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Geriatric massage ‘takes my cares away’ and relieves chronic aches and pains, patients say

In a darkened room, with music quietly playing and the hint of flowers in the air, 81-year-old Ronna Graskowiak can finally relax.

“This takes my cares away,” Ronna says.

Ronna is a caregiver to her 90-year-old husband, who is losing his memory.

She’s in good hands with certified geriatric massage therapist Nicole Joy at Think Whole Person Healthcare in Omaha. Joy’s touch relieves arthritic joints, relaxes tight muscles and brings some patients to tears.

“Many elderly people haven’t been touched in a long time,” Joy said. “Massage releases the cuddle chemical, endorphins that lower blood pressure and relieve loneliness. They talk about their past, their problems and sometimes cry.”

Joy doesn’t mind the tears. She’s always wanted to do something meaningful and impactful in her life. Massage therapy has allowed her to use her natural empathy and bring comfort through her hands.

Patients like Ronna are often referred to Joy by their friends. James Wunsch’s Think physician recommended massage for his chronic aches and pains.

“Nothing works like it should,” said Wunsch, 72. “I get a massage once a week to help keep my body functioning. My quality of life is better because of it.”

The National Institutes of Health (NIH) projects that by 2050, America’s 65-and-over population will have nearly doubled, from 48 million to 88 million.

Those numbers are causing the health care industry to look at different methods to provide quality care like massage. The evidence is already there. A Veterans Affairs (VA) study revealed Swedish massage reduced pain in patients with knee osteoarthritis. Massage has also been found to reduce symptoms of depression, anxiety and stress, according to the Mayo Clinic.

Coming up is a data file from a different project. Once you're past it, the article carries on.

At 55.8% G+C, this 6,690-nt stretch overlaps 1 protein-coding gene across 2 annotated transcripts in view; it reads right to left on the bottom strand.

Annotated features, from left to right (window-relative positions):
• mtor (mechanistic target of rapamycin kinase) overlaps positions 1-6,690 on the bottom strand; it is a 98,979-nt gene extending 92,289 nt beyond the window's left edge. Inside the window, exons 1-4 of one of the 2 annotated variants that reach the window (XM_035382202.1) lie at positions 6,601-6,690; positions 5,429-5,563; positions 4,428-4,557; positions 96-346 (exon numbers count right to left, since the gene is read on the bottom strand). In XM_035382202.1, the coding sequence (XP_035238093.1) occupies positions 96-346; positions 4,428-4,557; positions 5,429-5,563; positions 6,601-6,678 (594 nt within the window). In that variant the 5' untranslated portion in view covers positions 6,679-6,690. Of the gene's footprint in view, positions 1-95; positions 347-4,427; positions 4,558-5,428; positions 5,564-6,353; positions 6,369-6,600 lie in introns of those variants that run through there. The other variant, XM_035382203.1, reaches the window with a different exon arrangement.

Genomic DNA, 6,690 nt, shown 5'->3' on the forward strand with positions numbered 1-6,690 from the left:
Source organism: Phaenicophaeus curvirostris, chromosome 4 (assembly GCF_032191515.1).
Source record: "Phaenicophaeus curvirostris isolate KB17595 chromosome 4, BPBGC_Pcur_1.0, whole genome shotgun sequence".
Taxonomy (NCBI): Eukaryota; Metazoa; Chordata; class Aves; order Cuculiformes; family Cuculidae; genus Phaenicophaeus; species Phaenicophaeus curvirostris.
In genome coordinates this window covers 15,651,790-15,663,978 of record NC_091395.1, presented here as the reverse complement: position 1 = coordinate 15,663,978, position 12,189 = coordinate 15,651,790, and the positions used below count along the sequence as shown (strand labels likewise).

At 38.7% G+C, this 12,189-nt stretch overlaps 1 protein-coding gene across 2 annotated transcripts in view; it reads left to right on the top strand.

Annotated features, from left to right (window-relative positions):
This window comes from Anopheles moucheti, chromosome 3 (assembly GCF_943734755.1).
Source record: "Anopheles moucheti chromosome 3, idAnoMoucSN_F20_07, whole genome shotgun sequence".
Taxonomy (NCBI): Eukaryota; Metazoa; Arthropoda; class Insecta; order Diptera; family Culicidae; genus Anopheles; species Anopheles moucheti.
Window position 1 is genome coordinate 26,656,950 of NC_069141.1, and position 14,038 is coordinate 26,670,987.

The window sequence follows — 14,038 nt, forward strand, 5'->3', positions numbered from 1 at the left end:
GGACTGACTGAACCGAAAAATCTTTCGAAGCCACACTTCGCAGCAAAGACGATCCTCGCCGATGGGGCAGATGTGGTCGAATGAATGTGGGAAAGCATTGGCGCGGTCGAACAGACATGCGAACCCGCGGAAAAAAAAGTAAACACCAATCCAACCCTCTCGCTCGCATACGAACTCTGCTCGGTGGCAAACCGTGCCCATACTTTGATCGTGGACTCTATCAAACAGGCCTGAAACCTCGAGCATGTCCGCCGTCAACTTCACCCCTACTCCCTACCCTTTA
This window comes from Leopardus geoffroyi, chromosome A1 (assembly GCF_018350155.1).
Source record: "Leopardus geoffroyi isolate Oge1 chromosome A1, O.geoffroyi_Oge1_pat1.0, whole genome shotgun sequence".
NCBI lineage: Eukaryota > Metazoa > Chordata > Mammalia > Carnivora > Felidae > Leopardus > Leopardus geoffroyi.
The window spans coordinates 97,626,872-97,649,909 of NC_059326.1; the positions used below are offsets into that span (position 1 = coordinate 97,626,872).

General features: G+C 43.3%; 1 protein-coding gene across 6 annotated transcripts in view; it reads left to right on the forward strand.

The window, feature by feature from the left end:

The Journal of Aging Life Care suggests the impact of social isolation on health appears to be of similar magnitude to other risks to health, such as high blood pressure, smoking and obesity. It’s a significant public health issue.

So, a trip to the doctor that includes an opportunity to dress up and socialize and relax with a massage may bring healing of a different kind to the elderly. Nicole Joy witnesses it every day.

Adds Ronna, “I say things to her I can’t say to anyone else. Once a month, after my massage I know I can face whatever is coming.”

By |2018-10-16T09:48:52+00:00October 16th, 2018|Categories: Health and Wellness, Topics|Tags: , , , , , , |Comments Off on Geriatric massage ‘takes my cares away’ and relieves chronic aches and pains, patients say

About the Author:

As media relations manager at Blue Cross and Blue Shield of Nebraska, Marcia is also the Managing Editor of the Newsroom. She is a former journalist and member of the Nebraska Chapter of the Public Relations Society of America, the Omaha Press Club and QUAD.